“Even you Sarah, in a short time he affected you. The fact you remain friendly with his family says something about Ben. He was unaware of the impact he had on people…sweetest person I ever met.” Tara paused.

“Some people don’t understand [Ben’s father’s] attachment to you. Easy as pie for me to see, but some people don’t understand it. The connection…Ben never dies with you. You are his link.”

The interview lasted forty minutes. I enjoyed Tara’s interview because we shared tough conversations and made ourselves vulnerable to each other.

I hung up the phone, and I thought how I related to others and my relationships with my communities. It occurred to me that I represent something bigger than myself. In a way, I represent a part of Ben. Now was my chance to shed light on my different communities in a different way. Inspire others the way that Ben inspired me and carry his memory wherever I go and share the kindness he showed me with others.

Results

I went into this project hoping to help the people in Ben’s communities. I wanted to develop a paper to show my audience different sides of Ben; however, I did not anticipate the project to benefit me and to discover how our relationships vary with every individual we encounter. As human beings, we see ourselves in one light, but others see us in another. This makes every one of us distinctive, because there is not only one perception or one definition of who we are. We have the chance to transcend into better individuals every day by constructing positive relationships.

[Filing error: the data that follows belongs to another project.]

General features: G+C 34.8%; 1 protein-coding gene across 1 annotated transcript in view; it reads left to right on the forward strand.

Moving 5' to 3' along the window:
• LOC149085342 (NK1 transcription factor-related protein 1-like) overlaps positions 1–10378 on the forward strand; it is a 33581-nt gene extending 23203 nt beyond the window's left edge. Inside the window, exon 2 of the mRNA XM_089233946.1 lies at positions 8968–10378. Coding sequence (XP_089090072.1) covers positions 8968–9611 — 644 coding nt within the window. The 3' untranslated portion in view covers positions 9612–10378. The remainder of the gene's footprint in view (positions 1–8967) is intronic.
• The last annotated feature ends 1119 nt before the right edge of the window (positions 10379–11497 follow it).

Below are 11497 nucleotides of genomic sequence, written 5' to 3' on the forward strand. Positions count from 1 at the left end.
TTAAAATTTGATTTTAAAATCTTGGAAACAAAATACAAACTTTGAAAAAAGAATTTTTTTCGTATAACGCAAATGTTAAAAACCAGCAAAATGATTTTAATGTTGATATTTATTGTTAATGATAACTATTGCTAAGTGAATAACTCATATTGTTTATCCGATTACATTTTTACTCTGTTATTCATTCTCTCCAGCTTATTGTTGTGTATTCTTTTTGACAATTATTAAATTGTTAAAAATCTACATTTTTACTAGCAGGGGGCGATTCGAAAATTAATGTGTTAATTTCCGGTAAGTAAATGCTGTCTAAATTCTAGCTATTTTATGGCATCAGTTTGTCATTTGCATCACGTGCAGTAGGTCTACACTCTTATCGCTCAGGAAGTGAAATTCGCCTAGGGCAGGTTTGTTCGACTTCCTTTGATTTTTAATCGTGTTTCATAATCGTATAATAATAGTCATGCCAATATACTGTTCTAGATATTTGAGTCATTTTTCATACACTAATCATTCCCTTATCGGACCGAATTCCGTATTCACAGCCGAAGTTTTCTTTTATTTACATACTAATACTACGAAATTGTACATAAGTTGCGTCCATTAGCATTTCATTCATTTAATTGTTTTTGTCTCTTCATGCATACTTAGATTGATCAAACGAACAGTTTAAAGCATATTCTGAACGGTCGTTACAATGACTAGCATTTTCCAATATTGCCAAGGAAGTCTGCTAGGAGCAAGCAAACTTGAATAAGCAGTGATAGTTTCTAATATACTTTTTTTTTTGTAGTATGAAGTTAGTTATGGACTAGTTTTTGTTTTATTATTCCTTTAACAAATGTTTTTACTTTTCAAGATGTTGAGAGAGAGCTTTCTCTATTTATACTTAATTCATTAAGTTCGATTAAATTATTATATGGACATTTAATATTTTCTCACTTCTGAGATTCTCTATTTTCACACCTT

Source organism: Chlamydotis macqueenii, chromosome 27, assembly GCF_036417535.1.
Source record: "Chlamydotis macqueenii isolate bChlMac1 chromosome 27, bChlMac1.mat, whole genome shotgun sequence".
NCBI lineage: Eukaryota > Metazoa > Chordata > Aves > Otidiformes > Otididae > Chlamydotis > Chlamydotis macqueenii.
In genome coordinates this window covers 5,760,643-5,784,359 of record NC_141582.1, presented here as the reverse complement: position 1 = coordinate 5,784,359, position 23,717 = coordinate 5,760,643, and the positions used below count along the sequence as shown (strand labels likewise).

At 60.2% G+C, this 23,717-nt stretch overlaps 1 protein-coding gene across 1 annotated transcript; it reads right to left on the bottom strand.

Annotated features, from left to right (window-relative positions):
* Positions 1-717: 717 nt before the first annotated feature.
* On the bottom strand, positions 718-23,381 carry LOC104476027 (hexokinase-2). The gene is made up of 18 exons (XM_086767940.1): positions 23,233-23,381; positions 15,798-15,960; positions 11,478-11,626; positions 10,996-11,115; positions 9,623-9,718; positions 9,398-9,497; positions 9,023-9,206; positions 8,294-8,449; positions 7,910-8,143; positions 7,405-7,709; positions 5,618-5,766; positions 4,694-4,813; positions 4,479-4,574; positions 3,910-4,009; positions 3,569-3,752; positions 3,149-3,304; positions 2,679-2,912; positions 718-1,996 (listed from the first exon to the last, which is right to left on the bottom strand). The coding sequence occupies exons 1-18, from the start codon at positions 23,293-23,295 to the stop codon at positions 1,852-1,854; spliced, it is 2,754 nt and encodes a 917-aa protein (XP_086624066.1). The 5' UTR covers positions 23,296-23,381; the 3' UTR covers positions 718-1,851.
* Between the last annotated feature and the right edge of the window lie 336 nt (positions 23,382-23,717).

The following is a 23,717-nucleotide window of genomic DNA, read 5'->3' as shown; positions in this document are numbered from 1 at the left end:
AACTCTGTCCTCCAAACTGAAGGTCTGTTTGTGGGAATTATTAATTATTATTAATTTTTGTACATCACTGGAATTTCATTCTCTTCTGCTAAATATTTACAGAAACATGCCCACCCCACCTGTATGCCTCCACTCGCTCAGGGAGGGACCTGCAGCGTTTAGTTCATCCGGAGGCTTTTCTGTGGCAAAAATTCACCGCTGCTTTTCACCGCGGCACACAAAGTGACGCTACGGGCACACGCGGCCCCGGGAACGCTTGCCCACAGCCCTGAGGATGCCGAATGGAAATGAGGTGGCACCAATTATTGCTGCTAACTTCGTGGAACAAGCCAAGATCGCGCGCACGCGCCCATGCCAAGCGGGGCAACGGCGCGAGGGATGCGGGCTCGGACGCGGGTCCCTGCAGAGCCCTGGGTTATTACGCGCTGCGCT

Discovering how Ben interacted in his communities forced me to think about how I interact with my different communities and my relationships. I muse over how my peers at school, family, closest friends, and acquaintances view me. I wonder how I influence my communities. Now, I contemplate that if something happened, would I leave an impact on the individuals in my communities?

After conducting this research, I recognize the importance of relationships. The relationships we have with each other define and make us human. We are nothing without these relationships. We are who we are by the relationships we have with ourselves and with our numerous communities, whether family, friends, school, sports etc.

Ben taught me that we are who we have relationships with, in communities in which we are involved, and how we treat others and ourselves during daily interaction. We learn from Ben’s example to treat people with respect, because that is our essence—our relationships with others and ourselves.

Discussion